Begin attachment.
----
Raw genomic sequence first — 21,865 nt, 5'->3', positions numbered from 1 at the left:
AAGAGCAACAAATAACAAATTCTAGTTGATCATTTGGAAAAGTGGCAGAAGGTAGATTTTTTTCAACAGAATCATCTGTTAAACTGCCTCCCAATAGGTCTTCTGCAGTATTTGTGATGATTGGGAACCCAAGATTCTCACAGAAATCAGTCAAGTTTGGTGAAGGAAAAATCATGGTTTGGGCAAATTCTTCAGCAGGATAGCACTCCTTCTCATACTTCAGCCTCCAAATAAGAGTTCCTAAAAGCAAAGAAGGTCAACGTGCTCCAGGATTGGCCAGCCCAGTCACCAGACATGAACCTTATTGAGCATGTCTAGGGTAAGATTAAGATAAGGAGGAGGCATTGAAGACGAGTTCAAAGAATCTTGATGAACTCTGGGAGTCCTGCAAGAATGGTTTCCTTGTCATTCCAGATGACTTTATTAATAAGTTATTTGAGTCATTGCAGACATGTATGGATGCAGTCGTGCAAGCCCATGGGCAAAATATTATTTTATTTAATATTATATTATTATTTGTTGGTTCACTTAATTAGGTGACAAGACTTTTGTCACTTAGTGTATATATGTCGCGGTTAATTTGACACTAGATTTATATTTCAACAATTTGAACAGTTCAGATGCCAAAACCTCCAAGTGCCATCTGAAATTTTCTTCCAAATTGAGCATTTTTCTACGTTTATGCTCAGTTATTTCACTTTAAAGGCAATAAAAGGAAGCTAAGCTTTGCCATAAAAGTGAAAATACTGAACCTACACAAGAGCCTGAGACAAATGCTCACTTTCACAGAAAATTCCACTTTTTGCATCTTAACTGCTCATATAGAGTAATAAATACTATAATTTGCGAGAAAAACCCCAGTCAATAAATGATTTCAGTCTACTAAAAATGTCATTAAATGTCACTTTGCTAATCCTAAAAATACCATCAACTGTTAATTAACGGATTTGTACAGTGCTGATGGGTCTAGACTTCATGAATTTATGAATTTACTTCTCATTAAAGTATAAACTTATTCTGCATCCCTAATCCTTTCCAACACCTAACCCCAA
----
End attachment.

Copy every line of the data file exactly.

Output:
Raw genomic sequence first — 21,865 nt, 5'->3', positions numbered from 1 at the left:
AAGAGCAACAAATAACAAATTCTAGTTGATCATTTGGAAAAGTGGCAGAAGGTAGATTTTTTTCAACAGAATCATCTGTTAAACTGCCTCCCAATAGGTCTTCTGCAGTATTTGTGATGATTGGGAACCCAAGATTCTCACAGAAATCAGTCAAGTTTGGTGAAGGAAAAATCATGGTTTGGGCAAATTCTTCAGCAGGATAGCACTCCTTCTCATACTTCAGCCTCCAAATAAGAGTTCCTAAAAGCAAAGAAGGTCAACGTGCTCCAGGATTGGCCAGCCCAGTCACCAGACATGAACCTTATTGAGCATGTCTAGGGTAAGATTAAGATAAGGAGGAGGCATTGAAGACGAGTTCAAAGAATCTTGATGAACTCTGGGAGTCCTGCAAGAATGGTTTCCTTGTCATTCCAGATGACTTTATTAATAAGTTATTTGAGTCATTGCAGACATGTATGGATGCAGTCGTGCAAGCCCATGGGCAAAATATTATTTTATTTAATATTATATTATTATTTGTTGGTTCACTTAATTAGGTGACAAGACTTTTGTCACTTAGTGTATATATGTCGCGGTTAATTTGACACTAGATTTATATTTCAACAATTTGAACAGTTCAGATGCCAAAACCTCCAAGTGCCATCTGAAATTTTCTTCCAAATTGAGCATTTTTCTACGTTTATGCTCAGTTATTTCACTTTAAAGGCAATAAAAGGAAGCTAAGCTTTGCCATAAAAGTGAAAATACTGAACCTACACAAGAGCCTGAGACAAATGCTCACTTTCACAGAAAATTCCACTTTTTGCATCTTAACTGCTCATATAGAGTAATAAATACTATAATTTGCGAGAAAAACCCCAGTCAATAAATGATTTCAGTCTACTAAAAATGTCATTAAATGTCACTTTGCTAATCCTAAAAATACCATCAACTGTTAATTAACGGATTTGTACAGTGCTGATGGGTCTAGACTTCATGAATTTATGAATTTACTTCTCATTAAAGTATAAACTTATTCTGCATCCCTAATCCTTTCCAACACCTAACCCCAA